5 advices on how to reduce latency: here’s one more

A few months ago, Stephen J. Bigelow published an article listing 5 advices on how to reduce hybrid cloud latency. The good thing about this article is that it addresses a real issue: latency. However, we felt that we needed to add a few things to properly answer this core problem.

Processors wait all the time

Way too often, we mistakenly think that the performance of an internet service is directly associated with the computing power of a platform. However, when you take closer look, most of the time, processors are… waiting! Of course, we try to give them increasingly more things to do (virtualization), but it isn’t the core of the subject: we’re wrong to think we know where the issue comes from. When you split the information into various systems (in different places, geographically) and when you dismantle data processing centers’ storage units, you are winning in terms of “scalability” and redundancy. Nevertheless, by adding latency on every level, you are losing processing speed. Move information from acquisition cards to the computer memory, then onto the processor, after that onto the network interface and to finish with, from network to network: the time lost in these moving operations has become significantly higher than the information processing itself. It goes even further. Nowadays, with all this back and forth, the TCP Protocols induce latency in every request: establishing connections, acknowledgement, data transfer, and closing connections…

Amongst other things, Stephen J. Bigelow’s article insists on the need for proximity. Although it is true that the distance between the different connections does have an influence on the latency (especially if it goes all around the world from lack of peering), it is wrong to think that it is a necessary and sufficient condition. In the Internet world…

… the fastest way is not always the shortest one.

At best, it will be possible to reduce the distance by a few thousand kilometers and you will win a few milliseconds. However, there is much more to lose. Why? Because of all the hops and the efficiency of the routers deployed (performance, quality of settings, traffic prioritization order, overloading, uncertain QoS management mechanisms). This is why I’d rather have a 5000km path, as direct as possible, with IT engineers who know what they are doing, than a path with 18 hops going a few hundred kilometers around Paris, and overwhelmed routers on their knees.

Let’s go back to the 5 advices on how to reduce latency.

Yes, it is important to work with direct peering between IT centers and cloud infrastructures regarding the supervision of the quality of your service. Not because it shortens the distance, but because direct peering will reduce the number of hops and “unsupervised” infrastructures in between. Thus, it will reduce the latency.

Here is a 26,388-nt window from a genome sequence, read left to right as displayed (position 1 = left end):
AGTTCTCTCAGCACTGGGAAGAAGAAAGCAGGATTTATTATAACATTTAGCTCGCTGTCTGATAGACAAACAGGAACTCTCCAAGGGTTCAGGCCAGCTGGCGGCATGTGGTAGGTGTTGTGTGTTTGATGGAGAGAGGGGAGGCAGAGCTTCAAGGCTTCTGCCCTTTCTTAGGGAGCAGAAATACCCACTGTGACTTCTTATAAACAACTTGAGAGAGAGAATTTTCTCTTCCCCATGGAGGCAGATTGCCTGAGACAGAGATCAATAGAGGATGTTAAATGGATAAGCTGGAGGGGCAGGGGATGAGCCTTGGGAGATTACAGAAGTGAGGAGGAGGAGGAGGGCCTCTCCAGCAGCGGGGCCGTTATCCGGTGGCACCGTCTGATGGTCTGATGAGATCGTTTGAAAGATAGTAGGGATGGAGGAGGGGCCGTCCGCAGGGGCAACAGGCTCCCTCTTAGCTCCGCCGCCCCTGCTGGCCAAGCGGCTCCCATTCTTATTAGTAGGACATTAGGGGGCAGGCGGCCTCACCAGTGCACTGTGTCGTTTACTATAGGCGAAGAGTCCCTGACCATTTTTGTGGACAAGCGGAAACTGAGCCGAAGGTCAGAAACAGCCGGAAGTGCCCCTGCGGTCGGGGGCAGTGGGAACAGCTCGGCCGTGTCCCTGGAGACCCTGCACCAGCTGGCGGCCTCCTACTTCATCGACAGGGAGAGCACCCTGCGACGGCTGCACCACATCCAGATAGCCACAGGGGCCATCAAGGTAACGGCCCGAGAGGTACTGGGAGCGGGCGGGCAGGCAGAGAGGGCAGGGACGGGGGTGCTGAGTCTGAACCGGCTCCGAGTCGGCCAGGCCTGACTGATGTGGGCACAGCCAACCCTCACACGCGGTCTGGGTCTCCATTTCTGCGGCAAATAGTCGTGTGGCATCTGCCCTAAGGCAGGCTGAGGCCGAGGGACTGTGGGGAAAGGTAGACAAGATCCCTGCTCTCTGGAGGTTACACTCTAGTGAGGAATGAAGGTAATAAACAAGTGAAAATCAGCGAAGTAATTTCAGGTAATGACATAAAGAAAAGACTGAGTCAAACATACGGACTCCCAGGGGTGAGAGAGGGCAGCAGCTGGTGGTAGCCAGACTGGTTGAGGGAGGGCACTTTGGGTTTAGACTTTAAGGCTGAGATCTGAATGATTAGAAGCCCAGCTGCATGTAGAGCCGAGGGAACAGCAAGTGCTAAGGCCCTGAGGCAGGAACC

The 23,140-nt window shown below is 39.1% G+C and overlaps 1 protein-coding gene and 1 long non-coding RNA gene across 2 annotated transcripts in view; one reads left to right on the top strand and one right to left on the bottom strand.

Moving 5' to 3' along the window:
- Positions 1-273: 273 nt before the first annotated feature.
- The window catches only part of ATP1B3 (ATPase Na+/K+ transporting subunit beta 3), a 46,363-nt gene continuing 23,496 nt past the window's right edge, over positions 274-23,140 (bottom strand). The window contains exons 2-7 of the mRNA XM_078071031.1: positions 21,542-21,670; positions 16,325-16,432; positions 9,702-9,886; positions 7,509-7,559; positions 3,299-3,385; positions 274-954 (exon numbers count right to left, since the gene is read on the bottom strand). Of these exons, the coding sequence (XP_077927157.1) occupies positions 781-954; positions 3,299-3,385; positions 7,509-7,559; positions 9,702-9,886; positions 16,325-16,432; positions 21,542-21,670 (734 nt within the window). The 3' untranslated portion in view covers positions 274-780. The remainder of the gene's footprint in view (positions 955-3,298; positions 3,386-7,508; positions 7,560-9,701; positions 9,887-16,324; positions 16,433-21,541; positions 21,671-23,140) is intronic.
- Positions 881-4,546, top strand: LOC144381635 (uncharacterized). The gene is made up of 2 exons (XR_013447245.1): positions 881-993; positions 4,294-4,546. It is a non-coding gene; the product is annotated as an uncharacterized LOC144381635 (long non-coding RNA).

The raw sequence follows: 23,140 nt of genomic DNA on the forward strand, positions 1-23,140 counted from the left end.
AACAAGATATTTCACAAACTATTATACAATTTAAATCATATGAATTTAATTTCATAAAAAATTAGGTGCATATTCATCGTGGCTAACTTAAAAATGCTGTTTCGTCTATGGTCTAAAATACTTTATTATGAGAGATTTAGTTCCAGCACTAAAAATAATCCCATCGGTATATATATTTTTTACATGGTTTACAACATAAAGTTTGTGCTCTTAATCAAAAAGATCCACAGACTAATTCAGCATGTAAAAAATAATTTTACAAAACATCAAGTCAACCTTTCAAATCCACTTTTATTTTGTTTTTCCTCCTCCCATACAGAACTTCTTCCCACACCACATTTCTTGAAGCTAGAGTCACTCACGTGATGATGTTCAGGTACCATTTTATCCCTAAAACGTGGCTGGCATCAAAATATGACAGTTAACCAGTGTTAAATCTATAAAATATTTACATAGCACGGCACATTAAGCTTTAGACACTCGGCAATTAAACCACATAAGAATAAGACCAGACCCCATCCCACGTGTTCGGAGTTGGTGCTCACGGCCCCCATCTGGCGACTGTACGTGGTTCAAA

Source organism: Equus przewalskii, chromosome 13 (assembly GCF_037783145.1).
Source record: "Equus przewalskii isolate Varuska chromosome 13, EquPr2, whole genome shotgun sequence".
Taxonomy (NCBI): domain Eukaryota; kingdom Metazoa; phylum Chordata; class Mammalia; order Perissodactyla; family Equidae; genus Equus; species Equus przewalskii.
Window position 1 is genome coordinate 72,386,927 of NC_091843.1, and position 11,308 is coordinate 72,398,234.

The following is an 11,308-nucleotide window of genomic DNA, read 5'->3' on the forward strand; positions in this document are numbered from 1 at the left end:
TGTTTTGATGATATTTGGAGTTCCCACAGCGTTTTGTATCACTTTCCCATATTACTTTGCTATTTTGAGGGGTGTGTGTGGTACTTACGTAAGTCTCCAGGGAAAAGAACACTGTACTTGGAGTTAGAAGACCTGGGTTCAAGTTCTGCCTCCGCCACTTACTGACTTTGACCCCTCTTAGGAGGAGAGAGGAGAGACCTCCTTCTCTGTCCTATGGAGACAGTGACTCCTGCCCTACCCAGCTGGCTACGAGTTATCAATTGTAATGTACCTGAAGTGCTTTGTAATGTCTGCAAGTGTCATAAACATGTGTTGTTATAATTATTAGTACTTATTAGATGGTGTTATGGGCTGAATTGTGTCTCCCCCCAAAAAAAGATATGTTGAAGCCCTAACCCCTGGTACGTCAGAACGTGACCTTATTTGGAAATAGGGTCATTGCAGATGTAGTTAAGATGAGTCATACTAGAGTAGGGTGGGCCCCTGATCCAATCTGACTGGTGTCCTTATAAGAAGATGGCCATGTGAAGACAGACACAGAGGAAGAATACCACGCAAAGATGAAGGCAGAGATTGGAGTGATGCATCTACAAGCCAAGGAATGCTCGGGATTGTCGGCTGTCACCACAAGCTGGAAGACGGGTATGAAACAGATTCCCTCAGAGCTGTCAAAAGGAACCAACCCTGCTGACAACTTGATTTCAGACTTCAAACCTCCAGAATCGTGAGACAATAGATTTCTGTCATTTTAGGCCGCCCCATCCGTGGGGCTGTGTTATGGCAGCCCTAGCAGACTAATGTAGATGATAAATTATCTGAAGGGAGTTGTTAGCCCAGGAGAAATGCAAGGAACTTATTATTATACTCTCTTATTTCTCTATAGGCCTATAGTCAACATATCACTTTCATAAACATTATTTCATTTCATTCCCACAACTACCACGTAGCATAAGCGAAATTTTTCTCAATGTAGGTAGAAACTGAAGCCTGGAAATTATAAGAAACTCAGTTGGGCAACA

In fact, the most important advice is in the conclusion: :“However, developers have to take the time to assess the possible conceptual changes that might help”. And here… it does not help much if you don’t have any way to evaluate these changes. Thankfully, there’s a solution. The following comments come from our experience as an Internet Operator and 16 years’ hindsight helping most global actors in improving their services’ performance.

« Yes, in order to supervise the quality of service, working with direct peering between IT centers and Cloud infrastructures is extremely important. »

You can’t improve what you’re not measuring.

Yes, in the Internet world, nothing is absolute science. Technologies change all the time, side-effects appear and higher loads lead to uncontrolled performances. Long story short, nothing ever goes as planned. But this is why it’s so fantastic. Even the best always question themselves. No position is immutable. Ensuring quality, just like you see it on mainstream sites like Amazon, Google, Facebook or Apple, is a constant tremendous amount of work. Not only do you need high expertise and skills, but also useful and precise measures. Without these measures, people skills – rare and expensive – are not used properly and lose too much time where an improved and automatized information is possible.

Way too often, users complain about how long technical incidents last and see engineers as unqualified and unable to fix issues. But do you know that the core of an outage duration is not fixing it but knowing where it comes from and why?

Only a real end-to-end monitoring, before, during and after modification can truly help – as a GPS or a compass, to stay on course and know where to go.